Dear Dahlia :
Your e-mail from Monday afternoon defends, even celebrates, American consciousness of gender, ethnicity, and race. You say a professor you once interviewed whose name rhymes with “Dalter Wellinger” (I love the way you journalists will go to jail to protect your sources) did not disagree. So how come I am raising a skeptical eyebrow about there being a “record” of most consecutive game hits by an Hispanic major-league player? A fuller response is warranted, and since we are talking about the Supreme Court this week, let me begin with the example of choosing justices.
In the not distant future President Bush is very likely to nominate a Hispanic jurist. And I’ll be glad that he did. Giving great weight to the fact that a prospective nominee is a Mexican-American is entirely defensible. We have never had a time in American history when a Supreme Court was filled by choosing justices without regard to general categories—never. For the first century the dominant category was geography. There had to be a Southerner on the court at all times. Then for a century there hadto be a Catholic seat, then a Jewish seat. Lyndon Johnson and Ronald Reagan correctly saw that the time had come to expand the makeup of the court further with the Thurgood Marshall and Sandra O’Connor nominations.
When is one justified in being influenced by a particular category? And how do you determine when it is time to stop considering such a factor? My answer, as you noted, is the Rule of Three: “If Nobody Would Notice if You Put Three on the Court, It’s No Longer Important To Have One.” The Rule reflects the fact that what constitutes culturally relevant categories changes. Take geography. Once a dominant divide in American life, and thus a dominant consideration in naming justices, it virtually ceased to matter by the time of passage of the Civil Rights Act and the nationalization of American culture. Nobody cares about “geographical balance” any more.
When Justice Kennedy was nominated, you had to read well down in the sidebar bio to learn that he would, upon joining Justices Scalia and Brennan, be the third sitting Roman Catholic justice. That no mention was made of this in the main stories shows how great has been the assimilation of Catholics into American culture as compared with the earlier time when it was thought crucial for the court to have a “Catholic seat.” We may be on the verge of a similar breakthrough with justices who are Jewish.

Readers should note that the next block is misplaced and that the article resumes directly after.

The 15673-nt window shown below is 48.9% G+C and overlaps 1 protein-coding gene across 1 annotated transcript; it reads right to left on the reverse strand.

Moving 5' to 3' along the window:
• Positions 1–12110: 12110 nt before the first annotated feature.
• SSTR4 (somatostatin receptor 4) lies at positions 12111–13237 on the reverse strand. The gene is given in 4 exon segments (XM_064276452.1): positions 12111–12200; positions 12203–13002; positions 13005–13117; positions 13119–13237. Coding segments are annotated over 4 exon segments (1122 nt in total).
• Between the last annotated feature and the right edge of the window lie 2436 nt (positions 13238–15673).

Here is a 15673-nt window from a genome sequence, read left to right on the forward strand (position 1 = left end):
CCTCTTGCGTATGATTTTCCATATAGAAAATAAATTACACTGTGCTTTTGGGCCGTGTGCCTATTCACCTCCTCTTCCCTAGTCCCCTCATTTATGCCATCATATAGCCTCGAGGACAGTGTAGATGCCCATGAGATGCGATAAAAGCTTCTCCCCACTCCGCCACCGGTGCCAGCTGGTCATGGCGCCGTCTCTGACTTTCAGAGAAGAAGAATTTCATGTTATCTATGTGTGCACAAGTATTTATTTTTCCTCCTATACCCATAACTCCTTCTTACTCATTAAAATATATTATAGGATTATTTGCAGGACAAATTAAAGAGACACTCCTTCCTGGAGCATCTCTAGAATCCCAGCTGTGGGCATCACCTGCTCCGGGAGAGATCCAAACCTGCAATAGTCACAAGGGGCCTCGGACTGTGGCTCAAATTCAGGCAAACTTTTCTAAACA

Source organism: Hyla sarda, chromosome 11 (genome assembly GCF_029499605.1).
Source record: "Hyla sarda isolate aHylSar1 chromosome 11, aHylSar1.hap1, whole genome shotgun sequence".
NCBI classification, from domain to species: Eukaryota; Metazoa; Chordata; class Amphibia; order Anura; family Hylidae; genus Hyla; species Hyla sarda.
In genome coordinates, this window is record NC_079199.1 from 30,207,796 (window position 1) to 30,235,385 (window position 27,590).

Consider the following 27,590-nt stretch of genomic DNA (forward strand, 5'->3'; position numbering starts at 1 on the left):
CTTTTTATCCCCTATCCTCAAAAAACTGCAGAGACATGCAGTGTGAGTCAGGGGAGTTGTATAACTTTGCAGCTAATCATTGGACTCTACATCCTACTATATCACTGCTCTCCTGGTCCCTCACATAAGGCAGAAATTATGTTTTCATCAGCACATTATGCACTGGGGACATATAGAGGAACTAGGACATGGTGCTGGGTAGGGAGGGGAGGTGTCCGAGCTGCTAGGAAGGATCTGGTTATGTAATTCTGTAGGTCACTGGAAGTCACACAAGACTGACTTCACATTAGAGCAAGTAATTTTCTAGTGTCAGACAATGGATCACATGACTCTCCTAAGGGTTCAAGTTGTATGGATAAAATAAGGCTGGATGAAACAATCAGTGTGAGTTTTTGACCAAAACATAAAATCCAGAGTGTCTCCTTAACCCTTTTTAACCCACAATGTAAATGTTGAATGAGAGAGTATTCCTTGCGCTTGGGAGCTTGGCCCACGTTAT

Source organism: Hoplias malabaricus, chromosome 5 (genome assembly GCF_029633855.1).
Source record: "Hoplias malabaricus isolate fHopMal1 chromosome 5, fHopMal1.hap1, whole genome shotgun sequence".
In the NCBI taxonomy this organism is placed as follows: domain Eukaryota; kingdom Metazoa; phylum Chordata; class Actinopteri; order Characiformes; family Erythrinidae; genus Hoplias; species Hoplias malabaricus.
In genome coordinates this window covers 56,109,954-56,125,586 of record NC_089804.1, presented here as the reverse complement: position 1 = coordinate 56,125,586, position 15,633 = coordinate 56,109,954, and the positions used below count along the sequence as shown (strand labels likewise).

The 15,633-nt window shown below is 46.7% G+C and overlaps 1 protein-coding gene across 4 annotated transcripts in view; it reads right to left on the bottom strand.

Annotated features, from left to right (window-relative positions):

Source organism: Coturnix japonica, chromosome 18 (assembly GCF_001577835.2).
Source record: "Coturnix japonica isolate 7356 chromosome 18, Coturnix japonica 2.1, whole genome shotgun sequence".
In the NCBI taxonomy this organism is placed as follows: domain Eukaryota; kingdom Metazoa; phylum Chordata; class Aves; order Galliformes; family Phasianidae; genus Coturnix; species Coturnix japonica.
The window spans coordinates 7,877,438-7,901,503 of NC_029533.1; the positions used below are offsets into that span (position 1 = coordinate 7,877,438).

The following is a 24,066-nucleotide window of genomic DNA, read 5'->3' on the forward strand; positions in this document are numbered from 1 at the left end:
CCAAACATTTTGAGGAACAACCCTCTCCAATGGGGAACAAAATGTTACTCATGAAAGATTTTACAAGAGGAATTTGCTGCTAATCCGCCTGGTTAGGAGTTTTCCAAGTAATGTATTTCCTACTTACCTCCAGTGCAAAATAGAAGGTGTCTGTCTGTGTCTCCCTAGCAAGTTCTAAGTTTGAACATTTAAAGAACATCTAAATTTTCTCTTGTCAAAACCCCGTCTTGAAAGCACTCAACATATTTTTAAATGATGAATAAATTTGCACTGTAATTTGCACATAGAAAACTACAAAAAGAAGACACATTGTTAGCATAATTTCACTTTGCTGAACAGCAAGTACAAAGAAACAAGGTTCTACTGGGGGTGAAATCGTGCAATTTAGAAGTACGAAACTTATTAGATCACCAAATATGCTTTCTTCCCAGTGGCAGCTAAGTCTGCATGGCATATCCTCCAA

It is time to make Americans whose people came from the Latin countries know that the highest and most honored offices are open to them. When the time comes when no one would notice if three Hispanics in a row were named to the court, then Latin background will no longer be an important consideration, just as it’s no longer important to have a Southerner on the court.
But, to return to your Monday question, why do I say “yes” to considering ethnicity in naming Supreme Court justices and “no” to maintaining a record for most consecutive hits by a Latin player? Precisely because the latter is an official record.
Having an official record (official enough, at least, that the game was stopped and the ball awarded to the batsman) seems different to me than merely mentioning with pleasure the fact that Castillo’s streak was the most by a Latin player. The creation of an official record seems to reflect doubt that a member of the qualifying group could ever attain the “real” record. But, more important, an official record bespeaks permanence. And it suggests the “essentialism” of ethnicity, to use the academic term. An official record entails a formal categorization of an individual as racially or ethnically “eligible” or ineligible for the designated category, which I find troubling.
My belief that this official/unofficial distinction matters is almost entirely instinctive. It is somewhat akin to Justice Powell’s notion in Baake that it is permissible to take some account of race, along with a variety of other admissions factors, but that formally setting aside 10 places officially designated by race crosses a line we should not cross.
As a young professor teaching constitutional law, I ridiculed the logical flaws in the reasoning of Justice Powell’s Baake opinion. Twenty-four years later, I still don’t find his opinion logical, but I now see it as profoundly wise.